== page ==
TIME TO TRY A TRANSLATION!
Bearing all these Tips in mind, have a go at the translation below. If you like, try it straight away - an "answer" is supplied below it, which will appear if you highlight the box with your cursor.
However, if you want to try out the TIPS above - inserting BARRIERS and spotting PICSI'S - click here, and you can check if you are right 'block by block'.
Remember, this passage is pitched at Level 2 - but I would strongly recommend Level 3 candidates to have a go as well!
Here is the passage again, divided into blocks by BARRIERS, and with the PICSI'S printed in italics (explanations provided!). Run your cursor over each numbered line, to check whether you would have split it up correctly and noticed the PICSI'S for yourself! Then look at the translation given for each block.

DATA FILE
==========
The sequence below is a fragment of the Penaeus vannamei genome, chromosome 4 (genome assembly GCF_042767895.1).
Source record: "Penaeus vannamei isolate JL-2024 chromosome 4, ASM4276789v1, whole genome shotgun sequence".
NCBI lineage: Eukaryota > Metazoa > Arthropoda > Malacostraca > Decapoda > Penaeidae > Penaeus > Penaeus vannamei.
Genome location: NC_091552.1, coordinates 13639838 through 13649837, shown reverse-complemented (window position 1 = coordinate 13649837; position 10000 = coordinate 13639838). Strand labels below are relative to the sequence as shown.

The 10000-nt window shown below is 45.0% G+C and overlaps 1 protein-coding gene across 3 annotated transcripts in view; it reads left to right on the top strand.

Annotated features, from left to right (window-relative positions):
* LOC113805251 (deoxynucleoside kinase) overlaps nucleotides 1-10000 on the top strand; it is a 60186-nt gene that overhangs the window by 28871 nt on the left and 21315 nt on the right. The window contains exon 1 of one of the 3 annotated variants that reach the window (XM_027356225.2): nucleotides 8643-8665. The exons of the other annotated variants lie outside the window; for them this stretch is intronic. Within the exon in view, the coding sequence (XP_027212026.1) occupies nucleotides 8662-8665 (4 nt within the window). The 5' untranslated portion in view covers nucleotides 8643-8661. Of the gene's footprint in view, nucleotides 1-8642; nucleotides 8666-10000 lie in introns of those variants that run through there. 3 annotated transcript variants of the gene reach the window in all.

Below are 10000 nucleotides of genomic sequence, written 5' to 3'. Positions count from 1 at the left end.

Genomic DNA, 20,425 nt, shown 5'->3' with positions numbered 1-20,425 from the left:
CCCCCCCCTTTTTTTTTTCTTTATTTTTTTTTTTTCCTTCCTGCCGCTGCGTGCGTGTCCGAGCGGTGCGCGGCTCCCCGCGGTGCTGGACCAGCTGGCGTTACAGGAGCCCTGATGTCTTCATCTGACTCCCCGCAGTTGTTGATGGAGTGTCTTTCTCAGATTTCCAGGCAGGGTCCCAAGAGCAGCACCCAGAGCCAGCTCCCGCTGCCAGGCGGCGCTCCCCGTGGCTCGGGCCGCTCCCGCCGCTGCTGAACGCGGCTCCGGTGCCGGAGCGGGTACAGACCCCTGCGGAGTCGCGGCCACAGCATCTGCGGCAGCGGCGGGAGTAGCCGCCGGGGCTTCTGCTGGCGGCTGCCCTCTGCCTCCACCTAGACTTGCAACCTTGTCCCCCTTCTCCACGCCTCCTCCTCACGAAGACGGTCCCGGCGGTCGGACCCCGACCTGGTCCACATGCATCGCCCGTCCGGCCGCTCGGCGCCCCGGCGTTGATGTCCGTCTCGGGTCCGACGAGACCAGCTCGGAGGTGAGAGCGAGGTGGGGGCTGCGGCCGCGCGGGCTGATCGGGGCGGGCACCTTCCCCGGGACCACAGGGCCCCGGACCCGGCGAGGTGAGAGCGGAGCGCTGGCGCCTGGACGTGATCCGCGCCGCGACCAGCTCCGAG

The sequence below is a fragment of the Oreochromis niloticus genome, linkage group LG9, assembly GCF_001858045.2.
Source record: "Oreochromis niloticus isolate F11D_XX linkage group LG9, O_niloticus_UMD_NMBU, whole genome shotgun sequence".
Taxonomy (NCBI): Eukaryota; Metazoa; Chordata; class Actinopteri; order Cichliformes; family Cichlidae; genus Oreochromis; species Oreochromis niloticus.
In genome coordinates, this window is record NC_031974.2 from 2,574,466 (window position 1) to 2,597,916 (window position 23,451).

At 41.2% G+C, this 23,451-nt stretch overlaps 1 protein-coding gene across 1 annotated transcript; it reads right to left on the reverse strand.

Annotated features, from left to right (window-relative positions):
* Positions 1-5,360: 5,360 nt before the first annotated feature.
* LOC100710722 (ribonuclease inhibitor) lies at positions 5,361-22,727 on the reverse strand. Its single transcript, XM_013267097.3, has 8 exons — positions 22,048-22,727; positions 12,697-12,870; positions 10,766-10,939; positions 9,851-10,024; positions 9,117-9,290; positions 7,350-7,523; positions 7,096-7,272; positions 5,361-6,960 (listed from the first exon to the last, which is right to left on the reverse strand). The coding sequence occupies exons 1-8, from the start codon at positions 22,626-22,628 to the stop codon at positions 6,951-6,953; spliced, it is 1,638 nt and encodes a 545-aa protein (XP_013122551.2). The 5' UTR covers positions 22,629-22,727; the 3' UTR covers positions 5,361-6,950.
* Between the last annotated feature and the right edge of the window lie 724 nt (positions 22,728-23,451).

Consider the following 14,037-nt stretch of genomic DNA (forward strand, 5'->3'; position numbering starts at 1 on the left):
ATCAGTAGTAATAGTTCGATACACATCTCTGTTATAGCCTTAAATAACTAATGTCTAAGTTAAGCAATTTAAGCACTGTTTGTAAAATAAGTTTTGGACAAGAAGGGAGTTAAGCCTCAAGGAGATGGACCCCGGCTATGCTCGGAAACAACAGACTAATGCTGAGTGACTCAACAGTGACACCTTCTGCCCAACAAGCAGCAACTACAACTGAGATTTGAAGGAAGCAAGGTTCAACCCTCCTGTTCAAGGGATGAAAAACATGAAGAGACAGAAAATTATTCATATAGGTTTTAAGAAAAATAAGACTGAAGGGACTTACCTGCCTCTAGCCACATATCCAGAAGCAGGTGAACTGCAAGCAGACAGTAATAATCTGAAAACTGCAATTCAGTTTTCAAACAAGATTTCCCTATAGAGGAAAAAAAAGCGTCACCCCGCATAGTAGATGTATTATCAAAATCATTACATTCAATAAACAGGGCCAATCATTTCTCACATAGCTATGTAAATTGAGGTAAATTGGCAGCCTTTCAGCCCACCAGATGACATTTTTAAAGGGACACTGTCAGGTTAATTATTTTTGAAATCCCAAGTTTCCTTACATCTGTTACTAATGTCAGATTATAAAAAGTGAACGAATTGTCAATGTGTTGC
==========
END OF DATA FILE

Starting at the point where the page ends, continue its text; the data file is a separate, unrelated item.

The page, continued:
LEVEL 1 GRAMMAR
Apart from the basics of the 1st & 2nd declension nouns, and the 3 tenses (Present, Imperfect & Perfect) of regular verbs, the main extra grammar points to watch out for are
and the Irregular verb 'SUM'
The THREE 'I's; '"Eye, eye, eye! Keep an eye out for them!'
LEVEL 3 GRAMMAR
After the PICSI'S (see Level 2!) we get the HIQUPPPS!
In Level 3 they can now start to include:
H: HLACC & WABL - this refers to Time Expressions of 'How Long' and 'When'...trust me!
I: IRREGULAR VERBS - now added are VOLO, NOLO & FERO
Q: QUI QUAE QUOD - Relative Clauses
U: UT & NE - Purpose Clauses and Indirect Commands
P: PLUPERFECT tense - still an easy one to miss
P: PASSIVE tenses
P: PARTICIPLES - Present & Perfect/Past
S: SUPERLATIVE - and so also COMPARATIVE (the hardest point from Level 2).